Let Government make decision about divisive issue

Professor Tommy Koh made another call for Section 377A to be repealed (Section 377A: Science, religion and the law; Sept 25).

Eminent voices, like Prof Koh's, not only revive contestation on the issue, but they also influence public opinion and split further an increasingly polarised society.

Elsewhere, Associate Professor Eugene Tan has noted that "the Government is unlikely to take the lead in nudging or moulding social attitudes on this matter; instead, it will follow public opinion".

I wonder if Prof Koh should be nudging social attitudes repeatedly if the Government has adopted a neutral stance.

Scientific evidence has often been cited as a compelling reason for why Section 377A should be repealed.

Prof Koh wrote that scientists "favour biologically based theories, which point to genetic factors". However, literature reviews paint an inconclusive picture. One should proceed cautiously because sample sizes of related research have often been too small, or contain biased, self-selected samples, to be statistically significant. When American geneticist Dean Hamer's "gay gene" research was replicated in several studies, the data failed to yield significant results.

Interestingly, scientists themselves raise concerns about biologically based theories.

Professors J.M. Bailey, R. C. Pillard, M. C. Neale and Y. Agyei, who conducted research on heritable factors and sexual orientation urged that "our results be evaluated cautiously… they are not conclusive".

After the American Psychiatric Association removed homosexuality from the Diagnostic And Statistical Manual Of Mental Disorders in 1973 with a 58 per cent vote, it put it back several times. The decision was not as unanimous or made with as much conviction as thought.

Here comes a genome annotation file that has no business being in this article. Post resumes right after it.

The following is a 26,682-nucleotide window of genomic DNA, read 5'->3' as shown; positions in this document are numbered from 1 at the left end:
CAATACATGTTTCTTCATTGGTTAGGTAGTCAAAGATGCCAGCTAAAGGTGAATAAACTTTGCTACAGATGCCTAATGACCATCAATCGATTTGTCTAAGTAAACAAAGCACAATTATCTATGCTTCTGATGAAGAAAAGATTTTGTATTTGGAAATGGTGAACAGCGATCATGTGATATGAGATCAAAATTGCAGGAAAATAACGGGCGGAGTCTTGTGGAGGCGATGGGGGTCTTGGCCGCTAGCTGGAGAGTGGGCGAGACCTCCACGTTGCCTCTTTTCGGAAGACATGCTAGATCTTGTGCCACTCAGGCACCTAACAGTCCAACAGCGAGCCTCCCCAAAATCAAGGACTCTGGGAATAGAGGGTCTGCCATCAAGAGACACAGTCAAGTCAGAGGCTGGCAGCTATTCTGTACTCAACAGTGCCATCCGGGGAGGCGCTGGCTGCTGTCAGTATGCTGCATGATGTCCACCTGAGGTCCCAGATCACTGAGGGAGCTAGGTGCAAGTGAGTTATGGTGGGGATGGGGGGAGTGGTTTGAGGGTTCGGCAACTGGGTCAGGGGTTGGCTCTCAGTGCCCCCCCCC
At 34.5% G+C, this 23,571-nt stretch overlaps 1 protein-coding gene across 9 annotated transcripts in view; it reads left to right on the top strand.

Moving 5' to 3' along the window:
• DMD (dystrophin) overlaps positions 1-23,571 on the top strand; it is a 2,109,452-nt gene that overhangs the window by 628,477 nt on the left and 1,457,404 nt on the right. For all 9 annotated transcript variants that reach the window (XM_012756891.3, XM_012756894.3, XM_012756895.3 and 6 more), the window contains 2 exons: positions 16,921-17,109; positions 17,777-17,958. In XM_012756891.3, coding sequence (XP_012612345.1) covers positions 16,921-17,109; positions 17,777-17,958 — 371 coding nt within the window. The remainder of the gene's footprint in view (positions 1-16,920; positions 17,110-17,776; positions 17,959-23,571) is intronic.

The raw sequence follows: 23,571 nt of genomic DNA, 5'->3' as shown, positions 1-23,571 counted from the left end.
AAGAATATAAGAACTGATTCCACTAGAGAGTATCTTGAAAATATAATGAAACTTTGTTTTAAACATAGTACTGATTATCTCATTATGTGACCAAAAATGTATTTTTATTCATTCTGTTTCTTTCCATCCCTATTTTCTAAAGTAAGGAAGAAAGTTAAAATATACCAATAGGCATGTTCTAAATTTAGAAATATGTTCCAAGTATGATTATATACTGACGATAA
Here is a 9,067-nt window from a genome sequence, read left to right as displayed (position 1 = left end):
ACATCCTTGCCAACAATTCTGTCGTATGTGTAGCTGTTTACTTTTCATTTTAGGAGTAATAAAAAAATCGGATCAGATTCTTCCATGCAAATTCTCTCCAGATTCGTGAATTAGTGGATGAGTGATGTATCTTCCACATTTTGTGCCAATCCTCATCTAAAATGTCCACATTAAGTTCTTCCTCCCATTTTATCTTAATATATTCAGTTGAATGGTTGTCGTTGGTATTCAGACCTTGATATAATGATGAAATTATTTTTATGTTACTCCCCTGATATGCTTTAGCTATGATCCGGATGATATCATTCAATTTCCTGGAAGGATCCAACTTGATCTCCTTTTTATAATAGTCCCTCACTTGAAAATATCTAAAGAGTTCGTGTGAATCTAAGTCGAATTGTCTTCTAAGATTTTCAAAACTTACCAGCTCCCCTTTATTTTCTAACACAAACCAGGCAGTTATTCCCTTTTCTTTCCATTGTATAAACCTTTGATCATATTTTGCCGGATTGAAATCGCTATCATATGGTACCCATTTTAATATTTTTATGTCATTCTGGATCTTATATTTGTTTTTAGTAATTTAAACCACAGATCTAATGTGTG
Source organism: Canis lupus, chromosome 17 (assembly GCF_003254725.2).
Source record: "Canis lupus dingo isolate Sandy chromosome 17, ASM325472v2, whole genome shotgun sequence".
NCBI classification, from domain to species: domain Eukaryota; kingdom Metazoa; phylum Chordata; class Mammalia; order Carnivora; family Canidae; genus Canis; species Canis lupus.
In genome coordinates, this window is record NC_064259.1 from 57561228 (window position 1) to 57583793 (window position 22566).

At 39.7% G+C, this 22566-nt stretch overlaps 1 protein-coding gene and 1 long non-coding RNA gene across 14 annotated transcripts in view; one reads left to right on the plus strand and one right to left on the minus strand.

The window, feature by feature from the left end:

Prof Koh stated that homosexuality "is not in itself a source of negative psychological effects". Research corroborates this but has nevertheless shown that those who practise homosexuality face greater risk of mental and physical health problems.

Religion and politics are best kept separate. But we need to recognise that, in former minister for home affairs Wong Kan Seng's words, "religious individuals have the same rights as any citizen to express their views on issues in the public space guided by their teachings and personal conscience".

Since we are all rational people, let us make our laws and policies based on facts, science and reason and let Parliament decide on deeply divisive matters where legal resolutions may not be justified. Let us work towards the collective good of our entire community.

Live and let live.

Lena Soh Kwee Kim (Ms)

A version of this article appeared in the print edition of The Straits Times on October 02, 2018, with the headline 'Let Government make decision about divisive issue'. Print Edition | Subscribe